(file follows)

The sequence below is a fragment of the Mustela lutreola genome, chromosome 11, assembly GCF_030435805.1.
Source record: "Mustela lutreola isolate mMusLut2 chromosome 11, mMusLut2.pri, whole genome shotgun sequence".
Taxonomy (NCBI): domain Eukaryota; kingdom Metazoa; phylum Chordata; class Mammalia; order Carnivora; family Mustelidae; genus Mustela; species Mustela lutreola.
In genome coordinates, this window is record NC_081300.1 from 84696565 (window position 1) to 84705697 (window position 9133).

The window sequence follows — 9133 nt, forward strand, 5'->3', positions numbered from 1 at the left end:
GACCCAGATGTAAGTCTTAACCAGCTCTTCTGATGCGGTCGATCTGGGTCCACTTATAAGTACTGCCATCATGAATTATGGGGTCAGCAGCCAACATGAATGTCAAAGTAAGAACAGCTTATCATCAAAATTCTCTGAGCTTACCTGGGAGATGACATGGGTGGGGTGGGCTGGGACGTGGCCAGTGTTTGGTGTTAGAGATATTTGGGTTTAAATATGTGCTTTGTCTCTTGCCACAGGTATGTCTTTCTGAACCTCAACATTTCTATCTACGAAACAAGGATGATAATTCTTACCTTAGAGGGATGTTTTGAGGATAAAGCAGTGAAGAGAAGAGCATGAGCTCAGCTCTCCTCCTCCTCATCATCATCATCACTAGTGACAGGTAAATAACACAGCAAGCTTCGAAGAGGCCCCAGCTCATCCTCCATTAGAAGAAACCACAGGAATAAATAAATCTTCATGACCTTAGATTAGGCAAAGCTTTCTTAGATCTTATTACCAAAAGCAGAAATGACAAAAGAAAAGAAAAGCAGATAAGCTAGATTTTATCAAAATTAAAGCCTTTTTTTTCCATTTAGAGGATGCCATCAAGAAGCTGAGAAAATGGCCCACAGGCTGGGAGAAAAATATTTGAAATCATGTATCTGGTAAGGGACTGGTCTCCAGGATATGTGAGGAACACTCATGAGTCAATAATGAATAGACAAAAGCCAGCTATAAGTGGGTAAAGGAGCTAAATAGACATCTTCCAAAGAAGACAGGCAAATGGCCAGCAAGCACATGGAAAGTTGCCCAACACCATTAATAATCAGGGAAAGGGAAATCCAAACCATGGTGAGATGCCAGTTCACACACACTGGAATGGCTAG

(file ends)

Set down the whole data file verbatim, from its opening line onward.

The sequence below is a fragment of the Mustela lutreola genome, chromosome 11, assembly GCF_030435805.1.
Source record: "Mustela lutreola isolate mMusLut2 chromosome 11, mMusLut2.pri, whole genome shotgun sequence".
Taxonomy (NCBI): domain Eukaryota; kingdom Metazoa; phylum Chordata; class Mammalia; order Carnivora; family Mustelidae; genus Mustela; species Mustela lutreola.
In genome coordinates, this window is record NC_081300.1 from 84696565 (window position 1) to 84705697 (window position 9133).

The window sequence follows — 9133 nt, forward strand, 5'->3', positions numbered from 1 at the left end:
GACCCAGATGTAAGTCTTAACCAGCTCTTCTGATGCGGTCGATCTGGGTCCACTTATAAGTACTGCCATCATGAATTATGGGGTCAGCAGCCAACATGAATGTCAAAGTAAGAACAGCTTATCATCAAAATTCTCTGAGCTTACCTGGGAGATGACATGGGTGGGGTGGGCTGGGACGTGGCCAGTGTTTGGTGTTAGAGATATTTGGGTTTAAATATGTGCTTTGTCTCTTGCCACAGGTATGTCTTTCTGAACCTCAACATTTCTATCTACGAAACAAGGATGATAATTCTTACCTTAGAGGGATGTTTTGAGGATAAAGCAGTGAAGAGAAGAGCATGAGCTCAGCTCTCCTCCTCCTCATCATCATCATCACTAGTGACAGGTAAATAACACAGCAAGCTTCGAAGAGGCCCCAGCTCATCCTCCATTAGAAGAAACCACAGGAATAAATAAATCTTCATGACCTTAGATTAGGCAAAGCTTTCTTAGATCTTATTACCAAAAGCAGAAATGACAAAAGAAAAGAAAAGCAGATAAGCTAGATTTTATCAAAATTAAAGCCTTTTTTTTCCATTTAGAGGATGCCATCAAGAAGCTGAGAAAATGGCCCACAGGCTGGGAGAAAAATATTTGAAATCATGTATCTGGTAAGGGACTGGTCTCCAGGATATGTGAGGAACACTCATGAGTCAATAATGAATAGACAAAAGCCAGCTATAAGTGGGTAAAGGAGCTAAATAGACATCTTCCAAAGAAGACAGGCAAATGGCCAGCAAGCACATGGAAAGTTGCCCAACACCATTAATAATCAGGGAAAGGGAAATCCAAACCATGGTGAGATGCCAGTTCACACACACTGGAATGGCTAG